Your website, on the other hand, can be a 24/7 selling tool for your law firm practice. It can effectively become your greatest asset, getting leads and cases while you sleep.
In this guide, we’ll talk about how to turn your website into the ultimate marketing tool for your law firm practice and generate seven figures in revenue for your business.
A Well-Optimized Law Firm Website Can Yield Huge Results
With your law firm’s website, you can use content marketing to your advantage to generate lucrative results for your business. Content and SEO allow you to attract users organically and convert traffic passively into new cases for your law firm.
As an example, a high-ranking webpage in a competitive market getting 1,000 users per month can get huge results:
- Convert visitors at 2-5% = 20-50 leads.
- Convert even 10-20% of leads = 2-10 cases.
- Average $8000 revenue per case = $16,000-$80,000 monthly revenue from one page.
Over the course of a year, this could lead to high six-figures to seven-figures in revenue!
The Foundations Of A Revenue-Generating Law Firm Website
At its core, your law firm website should serve to speak to the needs, struggles, and interests of your target audience. It should be laser-focused on your practice area, who you serve, and what you have to offer.
With this in mind, a well-crafted website content strategy should define:
- Your business goals (the cases you want).
- What competitors are doing.
- What pages to write and keywords to target.
- How to use your content budget.
- Your editorial calendar.
- The purpose/intent of each page.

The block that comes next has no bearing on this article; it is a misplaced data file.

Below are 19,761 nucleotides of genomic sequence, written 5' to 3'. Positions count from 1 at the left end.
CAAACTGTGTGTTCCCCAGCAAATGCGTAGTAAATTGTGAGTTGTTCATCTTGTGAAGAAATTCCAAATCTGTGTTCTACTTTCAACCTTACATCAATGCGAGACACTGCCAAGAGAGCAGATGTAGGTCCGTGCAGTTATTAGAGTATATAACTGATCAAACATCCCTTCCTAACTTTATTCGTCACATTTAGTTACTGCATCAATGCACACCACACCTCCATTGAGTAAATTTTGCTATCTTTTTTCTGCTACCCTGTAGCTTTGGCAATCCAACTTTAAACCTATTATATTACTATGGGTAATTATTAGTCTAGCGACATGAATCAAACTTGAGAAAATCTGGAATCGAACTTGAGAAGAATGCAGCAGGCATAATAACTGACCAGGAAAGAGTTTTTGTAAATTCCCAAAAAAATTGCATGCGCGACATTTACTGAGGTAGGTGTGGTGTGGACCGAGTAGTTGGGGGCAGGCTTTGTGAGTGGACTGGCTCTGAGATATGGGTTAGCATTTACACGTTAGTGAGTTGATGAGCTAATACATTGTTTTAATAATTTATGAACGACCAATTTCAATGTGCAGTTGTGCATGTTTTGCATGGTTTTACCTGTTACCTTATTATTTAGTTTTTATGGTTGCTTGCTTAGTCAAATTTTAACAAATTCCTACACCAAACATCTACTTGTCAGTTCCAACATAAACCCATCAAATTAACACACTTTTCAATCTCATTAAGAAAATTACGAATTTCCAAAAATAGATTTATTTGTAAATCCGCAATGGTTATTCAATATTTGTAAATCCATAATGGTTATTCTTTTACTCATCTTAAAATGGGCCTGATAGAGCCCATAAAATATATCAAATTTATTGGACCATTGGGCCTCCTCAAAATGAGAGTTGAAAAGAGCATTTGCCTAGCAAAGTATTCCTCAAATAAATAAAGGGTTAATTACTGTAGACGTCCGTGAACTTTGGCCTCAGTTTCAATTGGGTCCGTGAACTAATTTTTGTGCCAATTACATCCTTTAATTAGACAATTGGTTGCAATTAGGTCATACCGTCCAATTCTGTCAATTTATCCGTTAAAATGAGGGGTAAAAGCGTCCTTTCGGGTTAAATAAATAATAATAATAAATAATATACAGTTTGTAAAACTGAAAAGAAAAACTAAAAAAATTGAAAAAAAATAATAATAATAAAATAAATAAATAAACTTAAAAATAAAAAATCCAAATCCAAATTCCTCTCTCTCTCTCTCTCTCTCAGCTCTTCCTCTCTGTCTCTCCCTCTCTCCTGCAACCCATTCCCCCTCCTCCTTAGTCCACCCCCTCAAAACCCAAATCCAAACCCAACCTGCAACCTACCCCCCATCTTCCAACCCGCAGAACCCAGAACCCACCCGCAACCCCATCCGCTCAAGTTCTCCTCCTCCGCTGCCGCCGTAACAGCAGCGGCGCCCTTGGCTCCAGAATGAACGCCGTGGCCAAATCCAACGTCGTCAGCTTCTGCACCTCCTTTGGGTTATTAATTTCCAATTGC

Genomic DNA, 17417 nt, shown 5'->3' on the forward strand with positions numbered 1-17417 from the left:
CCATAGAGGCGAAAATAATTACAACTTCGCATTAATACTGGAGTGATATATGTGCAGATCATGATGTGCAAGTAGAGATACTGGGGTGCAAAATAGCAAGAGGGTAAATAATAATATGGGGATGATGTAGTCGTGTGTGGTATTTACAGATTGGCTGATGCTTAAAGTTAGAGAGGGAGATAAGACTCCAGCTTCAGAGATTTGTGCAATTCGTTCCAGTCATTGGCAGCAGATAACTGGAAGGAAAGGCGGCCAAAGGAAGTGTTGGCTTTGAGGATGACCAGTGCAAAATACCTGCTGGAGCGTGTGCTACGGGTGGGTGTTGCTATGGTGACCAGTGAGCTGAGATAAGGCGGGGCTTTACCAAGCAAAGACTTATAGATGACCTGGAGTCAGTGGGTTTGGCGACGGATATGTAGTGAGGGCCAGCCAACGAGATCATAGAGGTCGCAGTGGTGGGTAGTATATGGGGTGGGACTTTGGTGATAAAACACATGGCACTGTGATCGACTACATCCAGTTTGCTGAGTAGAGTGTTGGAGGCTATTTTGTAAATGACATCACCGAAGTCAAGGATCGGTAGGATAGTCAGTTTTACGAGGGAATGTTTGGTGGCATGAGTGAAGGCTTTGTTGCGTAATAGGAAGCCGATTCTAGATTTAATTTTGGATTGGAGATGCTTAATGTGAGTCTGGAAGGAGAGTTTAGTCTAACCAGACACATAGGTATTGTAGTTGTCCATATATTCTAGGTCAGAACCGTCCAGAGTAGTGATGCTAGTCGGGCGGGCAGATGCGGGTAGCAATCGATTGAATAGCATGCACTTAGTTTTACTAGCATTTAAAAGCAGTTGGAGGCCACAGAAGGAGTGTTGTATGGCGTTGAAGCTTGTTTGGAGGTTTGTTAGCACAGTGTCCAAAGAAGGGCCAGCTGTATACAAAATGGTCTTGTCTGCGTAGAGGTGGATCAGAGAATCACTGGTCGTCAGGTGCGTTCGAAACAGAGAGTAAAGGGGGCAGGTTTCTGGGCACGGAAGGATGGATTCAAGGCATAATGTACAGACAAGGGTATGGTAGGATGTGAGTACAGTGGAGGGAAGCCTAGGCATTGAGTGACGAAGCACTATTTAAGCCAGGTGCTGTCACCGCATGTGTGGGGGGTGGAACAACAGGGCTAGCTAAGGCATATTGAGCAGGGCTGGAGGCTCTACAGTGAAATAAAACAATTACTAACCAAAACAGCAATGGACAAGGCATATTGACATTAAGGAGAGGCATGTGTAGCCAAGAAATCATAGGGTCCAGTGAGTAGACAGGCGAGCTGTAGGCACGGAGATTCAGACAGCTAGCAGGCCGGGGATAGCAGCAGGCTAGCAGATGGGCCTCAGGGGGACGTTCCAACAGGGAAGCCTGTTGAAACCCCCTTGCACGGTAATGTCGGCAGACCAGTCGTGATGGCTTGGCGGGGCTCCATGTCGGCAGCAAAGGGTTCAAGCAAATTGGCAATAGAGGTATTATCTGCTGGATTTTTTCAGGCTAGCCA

- PR and backlink strategy.
Below, we’ll dive deeper into how to develop this strategy, build out amazing content, and achieve your seven-figure revenue goals.
1. Define The Cases You Want
The first step to developing a successful website marketing strategy is to define the types of legal cases you want.
This activity will help you determine the types of people you want to reach, the type of content you should create, and the types of SEO keywords you need to target.
That way, you end up marketing to a more specific subset of potential clients, rather than a broad range of users.
Not sure where to set your focus? Here are a few questions that might help:
- Which of your cases are the most profitable?
- What types of cases are you not getting enough of?
- In what markets are you strongest?
- In which markets do you want to improve?
- Are there any practice areas you want to explore?
At the end of this activity, you might decide that you want to attract more family law cases, foreclosure law cases, or DUI cases – whatever it is, getting hyper-focused on the types of cases you want to attract will only make your website marketing even stronger.
2. Identify Your Top Competitors
One of the best ways to “hack” your website marketing strategy is to figure out what’s working for your competitors.
By “competitors” we mean law firms that are working to attract the types of cases you’re trying to attract, at the same level at which your law firm is currently operating.